Blackpaint 137


Picasso

Quote from Picasso in today’s Guardian (article by Adrian Searle on new exhibition in Liverpool, which focuses on his political commitment to Communist Party):  “Painting is not made to decorate houses, … It is an instrument of offensive and defensive war against the enemy.”  I’ve learnt this by heart, and now I’m awaiting the chance to jump in with it; next time I hear someone say “I quite like that, but the blue won’t go with the curtains” – I’ll be in there.

To tell the truth, Picasso’s political commitment doesn’t sound to me like a hugely interesting aspect of his life and certainly not of his art.  Not to deny the emotional impact of the painting, I think he had already developed the motifs and tropes he displayed in “Guernica” in his previous work.  The same can be said, it seems to me, of “Charnel House” and “Massacre in Korea”. 

Apart from the painting?  Searle points out that “He handed over suitcases of cash.  He protested the death by electric chair of the Rosenbergs…he made his only trip to the UK to attend a peace conference in Sheffield in 1950 (and)..was detained by immigration officials for 12 hours”.  Apart from the cash – of which he had plenty – this is not a great deal really, is it?

Elsewhere, Searle itemises some of the photographs on show: “Picasso listening intently to speeches at a peace conference in Poland; Picasso with Soviet officials; Picasso staring at a photograph of Stalin”.  He describes this (ironically, I presume) as “fascinating stuff”.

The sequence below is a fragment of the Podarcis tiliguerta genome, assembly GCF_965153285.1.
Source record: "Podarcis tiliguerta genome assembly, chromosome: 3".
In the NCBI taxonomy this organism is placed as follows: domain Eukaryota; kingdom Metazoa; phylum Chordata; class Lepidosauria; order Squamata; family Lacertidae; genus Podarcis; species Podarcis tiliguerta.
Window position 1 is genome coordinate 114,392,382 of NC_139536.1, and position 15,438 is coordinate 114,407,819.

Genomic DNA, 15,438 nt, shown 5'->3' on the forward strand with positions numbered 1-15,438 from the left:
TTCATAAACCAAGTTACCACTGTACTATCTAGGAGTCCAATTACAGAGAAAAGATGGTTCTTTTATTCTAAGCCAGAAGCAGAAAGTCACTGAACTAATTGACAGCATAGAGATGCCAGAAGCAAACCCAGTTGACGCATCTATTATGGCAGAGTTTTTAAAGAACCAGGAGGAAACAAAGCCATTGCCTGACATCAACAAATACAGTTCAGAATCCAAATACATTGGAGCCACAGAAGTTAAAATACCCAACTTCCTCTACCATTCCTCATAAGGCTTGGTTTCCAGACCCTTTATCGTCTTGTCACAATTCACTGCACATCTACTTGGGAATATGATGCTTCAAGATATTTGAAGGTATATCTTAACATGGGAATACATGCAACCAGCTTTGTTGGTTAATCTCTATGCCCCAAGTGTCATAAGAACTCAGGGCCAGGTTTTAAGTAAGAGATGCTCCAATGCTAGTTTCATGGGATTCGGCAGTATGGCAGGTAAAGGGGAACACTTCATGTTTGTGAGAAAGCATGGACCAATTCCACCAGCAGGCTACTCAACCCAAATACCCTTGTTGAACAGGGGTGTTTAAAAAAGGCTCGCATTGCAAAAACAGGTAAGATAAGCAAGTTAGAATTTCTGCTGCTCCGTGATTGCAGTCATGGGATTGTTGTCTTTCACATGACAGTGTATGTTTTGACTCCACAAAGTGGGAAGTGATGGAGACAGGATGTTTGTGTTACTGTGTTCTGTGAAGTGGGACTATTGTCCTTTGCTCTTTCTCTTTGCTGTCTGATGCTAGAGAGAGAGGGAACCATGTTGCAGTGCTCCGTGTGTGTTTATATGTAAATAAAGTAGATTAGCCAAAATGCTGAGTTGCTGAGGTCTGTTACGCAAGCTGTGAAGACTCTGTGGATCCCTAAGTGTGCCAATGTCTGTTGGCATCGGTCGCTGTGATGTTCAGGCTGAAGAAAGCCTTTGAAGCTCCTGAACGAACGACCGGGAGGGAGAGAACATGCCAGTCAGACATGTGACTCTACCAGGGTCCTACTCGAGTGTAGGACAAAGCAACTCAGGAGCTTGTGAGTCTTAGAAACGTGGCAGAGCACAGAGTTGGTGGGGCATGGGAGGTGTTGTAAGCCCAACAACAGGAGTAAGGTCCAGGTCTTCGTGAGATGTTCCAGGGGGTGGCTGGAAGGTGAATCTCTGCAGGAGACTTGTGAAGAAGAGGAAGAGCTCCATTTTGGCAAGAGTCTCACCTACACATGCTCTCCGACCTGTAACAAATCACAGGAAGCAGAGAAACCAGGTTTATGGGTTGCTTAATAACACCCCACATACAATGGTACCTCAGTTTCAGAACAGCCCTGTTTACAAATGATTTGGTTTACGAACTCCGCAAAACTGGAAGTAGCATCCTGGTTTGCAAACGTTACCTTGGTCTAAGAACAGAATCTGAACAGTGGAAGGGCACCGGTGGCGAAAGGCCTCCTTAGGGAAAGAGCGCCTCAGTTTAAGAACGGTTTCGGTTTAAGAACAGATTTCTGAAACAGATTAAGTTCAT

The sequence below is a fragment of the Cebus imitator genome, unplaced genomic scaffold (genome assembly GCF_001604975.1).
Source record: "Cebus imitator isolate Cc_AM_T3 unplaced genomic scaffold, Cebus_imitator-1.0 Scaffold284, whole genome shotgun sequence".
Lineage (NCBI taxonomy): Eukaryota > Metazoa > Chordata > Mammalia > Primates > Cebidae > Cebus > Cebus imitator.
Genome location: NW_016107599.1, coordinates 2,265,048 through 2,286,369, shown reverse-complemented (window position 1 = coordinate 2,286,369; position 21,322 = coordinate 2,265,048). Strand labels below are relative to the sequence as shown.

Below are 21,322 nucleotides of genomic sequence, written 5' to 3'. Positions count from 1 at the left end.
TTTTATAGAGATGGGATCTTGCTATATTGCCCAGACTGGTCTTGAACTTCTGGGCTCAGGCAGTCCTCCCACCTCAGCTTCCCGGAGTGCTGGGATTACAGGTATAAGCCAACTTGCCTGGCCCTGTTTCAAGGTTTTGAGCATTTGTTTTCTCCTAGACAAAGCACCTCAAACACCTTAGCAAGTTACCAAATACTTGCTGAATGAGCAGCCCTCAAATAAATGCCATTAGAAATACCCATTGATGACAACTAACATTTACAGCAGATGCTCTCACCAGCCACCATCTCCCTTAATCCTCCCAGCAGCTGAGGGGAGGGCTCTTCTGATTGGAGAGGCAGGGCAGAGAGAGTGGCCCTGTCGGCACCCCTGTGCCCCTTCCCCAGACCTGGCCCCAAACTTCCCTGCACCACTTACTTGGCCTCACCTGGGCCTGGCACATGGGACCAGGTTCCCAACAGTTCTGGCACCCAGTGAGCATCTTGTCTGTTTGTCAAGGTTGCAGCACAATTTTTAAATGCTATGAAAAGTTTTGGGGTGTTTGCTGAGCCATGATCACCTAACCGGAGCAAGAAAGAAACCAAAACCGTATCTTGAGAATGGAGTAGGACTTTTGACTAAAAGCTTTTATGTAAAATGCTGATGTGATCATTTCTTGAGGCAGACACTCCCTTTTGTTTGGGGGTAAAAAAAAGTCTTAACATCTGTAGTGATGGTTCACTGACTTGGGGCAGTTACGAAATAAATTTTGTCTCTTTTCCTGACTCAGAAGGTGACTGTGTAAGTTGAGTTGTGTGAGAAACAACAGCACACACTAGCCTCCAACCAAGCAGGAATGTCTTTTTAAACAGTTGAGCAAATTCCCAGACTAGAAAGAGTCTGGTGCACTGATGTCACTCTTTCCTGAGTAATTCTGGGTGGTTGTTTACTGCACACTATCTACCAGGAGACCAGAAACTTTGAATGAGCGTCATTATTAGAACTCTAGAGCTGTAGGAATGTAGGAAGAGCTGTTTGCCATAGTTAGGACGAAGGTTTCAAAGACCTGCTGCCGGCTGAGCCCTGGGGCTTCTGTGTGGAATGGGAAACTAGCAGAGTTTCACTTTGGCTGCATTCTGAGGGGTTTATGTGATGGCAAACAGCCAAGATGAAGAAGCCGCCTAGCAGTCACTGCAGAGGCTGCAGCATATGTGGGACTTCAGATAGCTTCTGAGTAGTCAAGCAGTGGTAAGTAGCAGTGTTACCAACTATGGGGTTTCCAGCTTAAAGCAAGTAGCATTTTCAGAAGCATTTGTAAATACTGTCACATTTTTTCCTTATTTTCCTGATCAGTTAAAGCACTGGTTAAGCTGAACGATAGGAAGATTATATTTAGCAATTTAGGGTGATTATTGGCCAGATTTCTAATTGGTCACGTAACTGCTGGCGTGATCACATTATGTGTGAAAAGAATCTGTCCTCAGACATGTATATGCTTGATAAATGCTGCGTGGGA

Searle says that Picasso “spent almost half his life in exile in France after the civil war” and  “he refused to return to Spain while Franco was alive”.  However, he had lived in Paris for many years before the civil war, did not fight in the civil war and only joined the French Communist party in 1944 “along with many other French intellectuals and artists”.  The idea of him as a political being in any sense other than a dilettante strikes me as rather thin.

This is not to denigrate him; great artist, undisputable genius, standing in same relation to “modern art” as, say, Louis Armstrong or Charlie Parker to jazz (maybe both).  and he did paint “Guernica” – that should be enough.

Banks of the Nile by Blackpaint

Listening to the Banks of the Nile, trad., by Sandy Denny and Fotheringay.

“Oh hark, the drums do beat my love, no longer can we stay,

The bugle horns are sounding clear, and we must march away;

We’re ordered down to Portsmouth and it’s many the weary mile,

To join the British army on the banks of the Nile.”

Blackpaint

20.05.10

Advertisements

Tags: , , ,

Leave a Reply

Fill in your details below or click an icon to log in:

WordPress.com Logo

You are commenting using your WordPress.com account. Log Out /  Change )

Google photo

You are commenting using your Google account. Log Out /  Change )

Twitter picture

You are commenting using your Twitter account. Log Out /  Change )

Facebook photo

You are commenting using your Facebook account. Log Out /  Change )

Connecting to %s


%d bloggers like this: